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Graham Awards


Another new high for rents - but is it the top of the market?

Average asking rents for new tenants outside of London have risen to yet another new record of £1,190 per calendar month.

This marks 13 consecutive three-month periods where asking rents on new properties to let have risen, a run which stretches back to the end of 2019.

However, the pace of asking rent growth continues to slow and has now eased for three quarters in a row.


In London, average asking rents have surpassed £2,500 for the first time to reach a new record of £2,501 pcm. There are signs that the speed of rent rises is slowing in the capital too, as this quarter’s rise of 0.9 per cent is the smallest for two years.

Supply remains very constrained in the rental market, however it is showing slow signs of improvement this year.

The number of available properties is currently 6.0 per cent higher than the near-record low levels of this time last year, while across the opening three months of this year, the number of available rental properties is up by 8.0 per cent.

However, supply is still historically very low, with the number of available rental properties now 46 per cent below 2019’s level.

The gap between supply and demand, or competition between tenants for the homes available, has improved slightly compared to last year however there remains a significant imbalance, with the number of tenants enquiring to move greatly outweighing the number of homes to rent.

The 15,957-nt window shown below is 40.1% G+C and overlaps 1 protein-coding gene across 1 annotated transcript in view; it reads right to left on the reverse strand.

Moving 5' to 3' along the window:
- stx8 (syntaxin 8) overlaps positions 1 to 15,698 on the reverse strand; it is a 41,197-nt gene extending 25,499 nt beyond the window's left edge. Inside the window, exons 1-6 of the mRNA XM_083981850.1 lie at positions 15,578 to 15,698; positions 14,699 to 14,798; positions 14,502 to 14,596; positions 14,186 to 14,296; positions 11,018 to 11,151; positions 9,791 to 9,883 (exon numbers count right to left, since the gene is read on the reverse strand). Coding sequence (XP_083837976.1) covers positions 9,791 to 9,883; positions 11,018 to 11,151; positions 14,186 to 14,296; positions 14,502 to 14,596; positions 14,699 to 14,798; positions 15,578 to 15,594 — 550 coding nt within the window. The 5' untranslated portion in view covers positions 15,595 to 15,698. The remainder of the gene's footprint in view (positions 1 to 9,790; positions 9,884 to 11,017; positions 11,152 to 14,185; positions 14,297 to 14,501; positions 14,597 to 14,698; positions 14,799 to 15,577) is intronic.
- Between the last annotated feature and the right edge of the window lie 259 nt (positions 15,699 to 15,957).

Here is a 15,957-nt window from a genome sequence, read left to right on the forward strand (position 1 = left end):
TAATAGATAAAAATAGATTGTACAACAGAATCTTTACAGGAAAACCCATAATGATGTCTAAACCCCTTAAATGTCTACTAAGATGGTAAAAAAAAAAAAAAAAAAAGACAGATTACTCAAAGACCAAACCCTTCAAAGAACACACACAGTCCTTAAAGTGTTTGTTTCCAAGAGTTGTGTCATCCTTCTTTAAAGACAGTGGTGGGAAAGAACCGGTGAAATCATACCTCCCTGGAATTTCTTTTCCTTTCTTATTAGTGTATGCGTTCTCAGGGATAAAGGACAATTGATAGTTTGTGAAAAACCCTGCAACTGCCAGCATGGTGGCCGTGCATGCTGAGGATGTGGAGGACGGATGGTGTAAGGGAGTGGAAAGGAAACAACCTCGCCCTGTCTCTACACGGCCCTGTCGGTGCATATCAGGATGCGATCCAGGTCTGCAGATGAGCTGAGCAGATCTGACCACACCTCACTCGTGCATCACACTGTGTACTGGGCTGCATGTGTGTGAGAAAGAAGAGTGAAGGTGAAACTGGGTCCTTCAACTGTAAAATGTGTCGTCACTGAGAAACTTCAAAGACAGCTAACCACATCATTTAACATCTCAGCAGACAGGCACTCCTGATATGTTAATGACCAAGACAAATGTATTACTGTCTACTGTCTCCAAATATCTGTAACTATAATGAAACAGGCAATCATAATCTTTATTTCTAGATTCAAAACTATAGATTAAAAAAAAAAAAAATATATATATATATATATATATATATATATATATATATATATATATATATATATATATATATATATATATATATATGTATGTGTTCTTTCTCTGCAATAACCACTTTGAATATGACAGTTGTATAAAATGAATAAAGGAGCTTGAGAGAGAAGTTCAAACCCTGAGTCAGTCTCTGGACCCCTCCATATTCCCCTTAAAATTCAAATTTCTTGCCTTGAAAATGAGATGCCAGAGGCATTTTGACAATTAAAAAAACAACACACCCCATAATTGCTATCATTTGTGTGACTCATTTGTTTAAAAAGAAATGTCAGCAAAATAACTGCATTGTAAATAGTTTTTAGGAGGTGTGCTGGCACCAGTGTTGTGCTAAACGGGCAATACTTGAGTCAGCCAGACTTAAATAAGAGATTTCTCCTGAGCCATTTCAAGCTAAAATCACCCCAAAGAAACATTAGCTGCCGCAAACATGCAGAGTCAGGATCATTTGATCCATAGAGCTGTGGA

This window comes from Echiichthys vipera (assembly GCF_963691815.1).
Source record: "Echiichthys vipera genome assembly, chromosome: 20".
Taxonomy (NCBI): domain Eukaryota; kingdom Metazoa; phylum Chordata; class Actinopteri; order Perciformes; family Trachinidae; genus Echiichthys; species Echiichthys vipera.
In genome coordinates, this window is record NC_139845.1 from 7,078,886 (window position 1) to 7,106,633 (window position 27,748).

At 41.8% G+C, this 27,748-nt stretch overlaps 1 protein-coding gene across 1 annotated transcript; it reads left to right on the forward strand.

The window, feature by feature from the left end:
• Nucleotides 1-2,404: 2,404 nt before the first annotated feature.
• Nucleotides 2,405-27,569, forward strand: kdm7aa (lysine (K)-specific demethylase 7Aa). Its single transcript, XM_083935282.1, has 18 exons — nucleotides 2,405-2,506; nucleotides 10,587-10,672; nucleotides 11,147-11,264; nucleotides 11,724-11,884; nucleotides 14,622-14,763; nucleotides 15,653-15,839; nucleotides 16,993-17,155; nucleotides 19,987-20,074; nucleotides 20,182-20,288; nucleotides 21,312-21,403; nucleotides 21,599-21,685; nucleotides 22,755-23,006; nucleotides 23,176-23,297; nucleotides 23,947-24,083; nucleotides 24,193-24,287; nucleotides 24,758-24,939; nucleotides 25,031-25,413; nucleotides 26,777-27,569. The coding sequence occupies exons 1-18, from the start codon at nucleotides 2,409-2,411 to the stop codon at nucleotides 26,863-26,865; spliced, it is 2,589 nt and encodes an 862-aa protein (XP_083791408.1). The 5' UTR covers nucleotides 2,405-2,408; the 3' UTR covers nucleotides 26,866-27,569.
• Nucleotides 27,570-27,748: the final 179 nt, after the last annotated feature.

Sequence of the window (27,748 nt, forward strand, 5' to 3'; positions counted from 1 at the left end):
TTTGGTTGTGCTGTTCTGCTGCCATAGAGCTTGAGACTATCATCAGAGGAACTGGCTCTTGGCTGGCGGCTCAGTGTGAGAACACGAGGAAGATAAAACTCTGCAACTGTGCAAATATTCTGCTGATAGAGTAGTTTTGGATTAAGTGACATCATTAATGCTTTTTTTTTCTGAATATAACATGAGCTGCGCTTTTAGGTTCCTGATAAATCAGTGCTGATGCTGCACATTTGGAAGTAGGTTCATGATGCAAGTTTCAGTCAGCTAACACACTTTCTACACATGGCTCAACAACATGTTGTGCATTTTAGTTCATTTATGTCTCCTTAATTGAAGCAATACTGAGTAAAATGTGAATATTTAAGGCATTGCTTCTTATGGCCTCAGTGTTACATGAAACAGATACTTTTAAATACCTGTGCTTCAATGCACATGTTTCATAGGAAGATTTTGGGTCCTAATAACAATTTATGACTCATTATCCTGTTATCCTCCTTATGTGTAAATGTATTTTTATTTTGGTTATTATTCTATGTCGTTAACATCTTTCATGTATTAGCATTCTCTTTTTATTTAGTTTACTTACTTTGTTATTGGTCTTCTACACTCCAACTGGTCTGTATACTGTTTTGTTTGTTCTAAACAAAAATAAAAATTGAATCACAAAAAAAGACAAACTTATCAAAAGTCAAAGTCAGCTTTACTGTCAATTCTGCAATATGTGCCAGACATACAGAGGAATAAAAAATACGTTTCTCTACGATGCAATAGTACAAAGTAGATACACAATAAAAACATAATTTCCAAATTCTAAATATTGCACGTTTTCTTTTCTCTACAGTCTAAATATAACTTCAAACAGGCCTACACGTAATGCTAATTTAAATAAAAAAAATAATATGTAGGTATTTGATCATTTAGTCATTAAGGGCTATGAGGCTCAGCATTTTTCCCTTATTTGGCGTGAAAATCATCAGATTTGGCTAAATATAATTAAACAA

Competition between tenants has eased by 2.0 per cent compared to last year, though it is still more than double (173 per cent) the level it was back in 2019.

The gap between supply and demand is exacerbated by the number of tenants looking to move continuing to exceed even last year’s frenetic level.

The number of tenants enquiring to move is now 4.0 per cent higher than this time last year, and 48 per cent higher than 2019.

Terraced Houses have the biggest gap between supply and demand, with more than four times as many tenants enquiring as there are properties of this type available to rent, while flats are currently finding a tenant the quickest.

Rightmove’s director Tim Bannister says: “We have seen some early signs of improvement on squeezed supply levels this year, though with no significant influx of new properties becoming available to rent currently on the horizon, the mismatch is set to continue for some time. Many agents are having to manage a very high volume of tenant enquiries for every property that they let in the current market. 

“Properties in popular areas within an affordable asking rent range of that local area are likely to be snapped up almost immediately, and on average homes are finding a tenant much more quickly than this time in 2019. Although there are some early signs that the gap between supply and demand is starting to narrow a little, it will still feel very competitive for tenants trying to secure a home.”


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